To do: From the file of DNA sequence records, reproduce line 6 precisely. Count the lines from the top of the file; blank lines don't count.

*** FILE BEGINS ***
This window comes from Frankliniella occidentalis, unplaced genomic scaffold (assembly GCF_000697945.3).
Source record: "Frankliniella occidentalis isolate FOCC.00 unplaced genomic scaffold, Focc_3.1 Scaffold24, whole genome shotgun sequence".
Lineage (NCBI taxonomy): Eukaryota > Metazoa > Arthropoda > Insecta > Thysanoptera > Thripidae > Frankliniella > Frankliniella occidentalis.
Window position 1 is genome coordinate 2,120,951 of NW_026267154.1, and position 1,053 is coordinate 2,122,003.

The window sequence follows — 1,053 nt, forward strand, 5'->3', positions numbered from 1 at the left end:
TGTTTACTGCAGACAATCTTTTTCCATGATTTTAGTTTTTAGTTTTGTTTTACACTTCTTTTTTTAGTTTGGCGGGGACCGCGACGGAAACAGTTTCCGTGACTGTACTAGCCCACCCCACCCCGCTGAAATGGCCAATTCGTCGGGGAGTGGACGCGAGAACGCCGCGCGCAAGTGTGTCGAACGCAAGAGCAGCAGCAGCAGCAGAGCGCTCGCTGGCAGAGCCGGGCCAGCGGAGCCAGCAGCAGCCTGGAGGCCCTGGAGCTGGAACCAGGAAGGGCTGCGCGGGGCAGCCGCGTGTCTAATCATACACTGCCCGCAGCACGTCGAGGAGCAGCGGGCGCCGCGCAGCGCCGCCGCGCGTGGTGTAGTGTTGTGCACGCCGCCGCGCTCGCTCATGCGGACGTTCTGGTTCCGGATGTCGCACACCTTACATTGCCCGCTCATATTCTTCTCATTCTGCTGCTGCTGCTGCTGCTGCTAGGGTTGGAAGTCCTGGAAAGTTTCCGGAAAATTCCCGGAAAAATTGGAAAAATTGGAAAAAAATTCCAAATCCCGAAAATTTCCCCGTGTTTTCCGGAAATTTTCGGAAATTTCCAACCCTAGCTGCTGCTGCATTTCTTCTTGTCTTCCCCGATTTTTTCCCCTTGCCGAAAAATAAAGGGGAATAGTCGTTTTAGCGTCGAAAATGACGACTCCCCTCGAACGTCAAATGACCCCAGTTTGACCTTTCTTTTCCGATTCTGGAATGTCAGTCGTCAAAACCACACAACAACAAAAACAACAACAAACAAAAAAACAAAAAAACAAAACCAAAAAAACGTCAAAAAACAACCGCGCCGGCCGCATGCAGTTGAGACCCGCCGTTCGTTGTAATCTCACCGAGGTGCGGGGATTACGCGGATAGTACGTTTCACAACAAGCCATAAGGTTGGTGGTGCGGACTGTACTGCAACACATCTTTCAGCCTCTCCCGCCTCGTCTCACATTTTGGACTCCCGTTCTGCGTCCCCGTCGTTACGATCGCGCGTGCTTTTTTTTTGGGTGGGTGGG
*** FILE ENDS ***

TGTTTACTGCAGACAATCTTTTTCCATGATTTTAGTTTTTAGTTTTGTTTTACACTTCTTTTTTTAGTTTGGCGGGGACCGCGACGGAAACAGTTTCCGTGACTGTACTAGCCCACCCCACCCCGCTGAAATGGCCAATTCGTCGGGGAGTGGACGCGAGAACGCCGCGCGCAAGTGTGTCGAACGCAAGAGCAGCAGCAGCAGCAGAGCGCTCGCTGGCAGAGCCGGGCCAGCGGAGCCAGCAGCAGCCTGGAGGCCCTGGAGCTGGAACCAGGAAGGGCTGCGCGGGGCAGCCGCGTGTCTAATCATACACTGCCCGCAGCACGTCGAGGAGCAGCGGGCGCCGCGCAGCGCCGCCGCGCGTGGTGTAGTGTTGTGCACGCCGCCGCGCTCGCTCATGCGGACGTTCTGGTTCCGGATGTCGCACACCTTACATTGCCCGCTCATATTCTTCTCATTCTGCTGCTGCTGCTGCTGCTGCTAGGGTTGGAAGTCCTGGAAAGTTTCCGGAAAATTCCCGGAAAAATTGGAAAAATTGGAAAAAAATTCCAAATCCCGAAAATTTCCCCGTGTTTTCCGGAAATTTTCGGAAATTTCCAACCCTAGCTGCTGCTGCATTTCTTCTTGTCTTCCCCGATTTTTTCCCCTTGCCGAAAAATAAAGGGGAATAGTCGTTTTAGCGTCGAAAATGACGACTCCCCTCGAACGTCAAATGACCCCAGTTTGACCTTTCTTTTCCGATTCTGGAATGTCAGTCGTCAAAACCACACAACAACAAAAACAACAACAAACAAAAAAACAAAAAAACAAAACCAAAAAAACGTCAAAAAACAACCGCGCCGGCCGCATGCAGTTGAGACCCGCCGTTCGTTGTAATCTCACCGAGGTGCGGGGATTACGCGGATAGTACGTTTCACAACAAGCCATAAGGTTGGTGGTGCGGACTGTACTGCAACACATCTTTCAGCCTCTCCCGCCTCGTCTCACATTTTGGACTCCCGTTCTGCGTCCCCGTCGTTACGATCGCGCGTGCTTTTTTTTTGGGTGGGTGGG